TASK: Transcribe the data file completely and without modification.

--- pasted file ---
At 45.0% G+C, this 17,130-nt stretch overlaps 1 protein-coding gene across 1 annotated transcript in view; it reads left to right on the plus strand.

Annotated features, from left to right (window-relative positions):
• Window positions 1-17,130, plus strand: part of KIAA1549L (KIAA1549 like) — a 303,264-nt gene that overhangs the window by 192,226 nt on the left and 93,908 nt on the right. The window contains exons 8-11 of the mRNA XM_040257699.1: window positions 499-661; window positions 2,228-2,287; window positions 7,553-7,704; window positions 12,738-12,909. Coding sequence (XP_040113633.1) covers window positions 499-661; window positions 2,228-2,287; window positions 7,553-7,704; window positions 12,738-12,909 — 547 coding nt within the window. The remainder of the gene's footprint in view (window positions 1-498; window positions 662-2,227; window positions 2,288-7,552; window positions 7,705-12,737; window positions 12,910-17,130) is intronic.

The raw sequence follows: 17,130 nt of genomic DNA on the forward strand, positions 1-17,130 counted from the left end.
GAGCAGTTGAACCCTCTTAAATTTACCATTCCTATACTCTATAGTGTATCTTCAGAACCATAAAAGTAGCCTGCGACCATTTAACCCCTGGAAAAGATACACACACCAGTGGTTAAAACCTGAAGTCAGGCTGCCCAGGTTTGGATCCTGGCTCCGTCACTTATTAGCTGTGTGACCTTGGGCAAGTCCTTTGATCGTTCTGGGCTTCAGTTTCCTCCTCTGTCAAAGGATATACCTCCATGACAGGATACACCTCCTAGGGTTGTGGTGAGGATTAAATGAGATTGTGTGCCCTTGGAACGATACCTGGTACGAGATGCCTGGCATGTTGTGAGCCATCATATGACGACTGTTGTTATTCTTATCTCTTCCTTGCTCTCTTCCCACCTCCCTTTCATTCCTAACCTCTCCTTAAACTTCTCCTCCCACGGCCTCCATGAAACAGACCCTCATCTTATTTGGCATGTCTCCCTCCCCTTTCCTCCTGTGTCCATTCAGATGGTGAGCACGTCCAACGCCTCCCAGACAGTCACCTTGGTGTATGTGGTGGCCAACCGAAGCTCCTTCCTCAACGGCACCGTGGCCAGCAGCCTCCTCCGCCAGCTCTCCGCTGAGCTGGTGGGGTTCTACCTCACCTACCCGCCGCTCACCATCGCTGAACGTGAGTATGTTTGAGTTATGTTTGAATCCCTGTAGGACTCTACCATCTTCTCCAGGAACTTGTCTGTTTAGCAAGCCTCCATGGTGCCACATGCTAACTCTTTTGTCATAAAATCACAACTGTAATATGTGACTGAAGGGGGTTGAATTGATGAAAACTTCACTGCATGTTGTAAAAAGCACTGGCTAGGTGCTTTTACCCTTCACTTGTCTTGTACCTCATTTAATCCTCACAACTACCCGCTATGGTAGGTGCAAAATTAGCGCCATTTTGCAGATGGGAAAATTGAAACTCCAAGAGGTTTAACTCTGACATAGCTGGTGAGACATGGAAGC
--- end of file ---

At 45.0% G+C, this 17,130-nt stretch overlaps 1 protein-coding gene across 1 annotated transcript in view; it reads left to right on the plus strand.

Annotated features, from left to right (window-relative positions):
• Window positions 1-17,130, plus strand: part of KIAA1549L (KIAA1549 like) — a 303,264-nt gene that overhangs the window by 192,226 nt on the left and 93,908 nt on the right. The window contains exons 8-11 of the mRNA XM_040257699.1: window positions 499-661; window positions 2,228-2,287; window positions 7,553-7,704; window positions 12,738-12,909. Coding sequence (XP_040113633.1) covers window positions 499-661; window positions 2,228-2,287; window positions 7,553-7,704; window positions 12,738-12,909 — 547 coding nt within the window. The remainder of the gene's footprint in view (window positions 1-498; window positions 662-2,227; window positions 2,288-7,552; window positions 7,705-12,737; window positions 12,910-17,130) is intronic.

The raw sequence follows: 17,130 nt of genomic DNA on the forward strand, positions 1-17,130 counted from the left end.
GAGCAGTTGAACCCTCTTAAATTTACCATTCCTATACTCTATAGTGTATCTTCAGAACCATAAAAGTAGCCTGCGACCATTTAACCCCTGGAAAAGATACACACACCAGTGGTTAAAACCTGAAGTCAGGCTGCCCAGGTTTGGATCCTGGCTCCGTCACTTATTAGCTGTGTGACCTTGGGCAAGTCCTTTGATCGTTCTGGGCTTCAGTTTCCTCCTCTGTCAAAGGATATACCTCCATGACAGGATACACCTCCTAGGGTTGTGGTGAGGATTAAATGAGATTGTGTGCCCTTGGAACGATACCTGGTACGAGATGCCTGGCATGTTGTGAGCCATCATATGACGACTGTTGTTATTCTTATCTCTTCCTTGCTCTCTTCCCACCTCCCTTTCATTCCTAACCTCTCCTTAAACTTCTCCTCCCACGGCCTCCATGAAACAGACCCTCATCTTATTTGGCATGTCTCCCTCCCCTTTCCTCCTGTGTCCATTCAGATGGTGAGCACGTCCAACGCCTCCCAGACAGTCACCTTGGTGTATGTGGTGGCCAACCGAAGCTCCTTCCTCAACGGCACCGTGGCCAGCAGCCTCCTCCGCCAGCTCTCCGCTGAGCTGGTGGGGTTCTACCTCACCTACCCGCCGCTCACCATCGCTGAACGTGAGTATGTTTGAGTTATGTTTGAATCCCTGTAGGACTCTACCATCTTCTCCAGGAACTTGTCTGTTTAGCAAGCCTCCATGGTGCCACATGCTAACTCTTTTGTCATAAAATCACAACTGTAATATGTGACTGAAGGGGGTTGAATTGATGAAAACTTCACTGCATGTTGTAAAAAGCACTGGCTAGGTGCTTTTACCCTTCACTTGTCTTGTACCTCATTTAATCCTCACAACTACCCGCTATGGTAGGTGCAAAATTAGCGCCATTTTGCAGATGGGAAAATTGAAACTCCAAGAGGTTTAACTCTGACATAGCTGGTGAGACATGGAAGC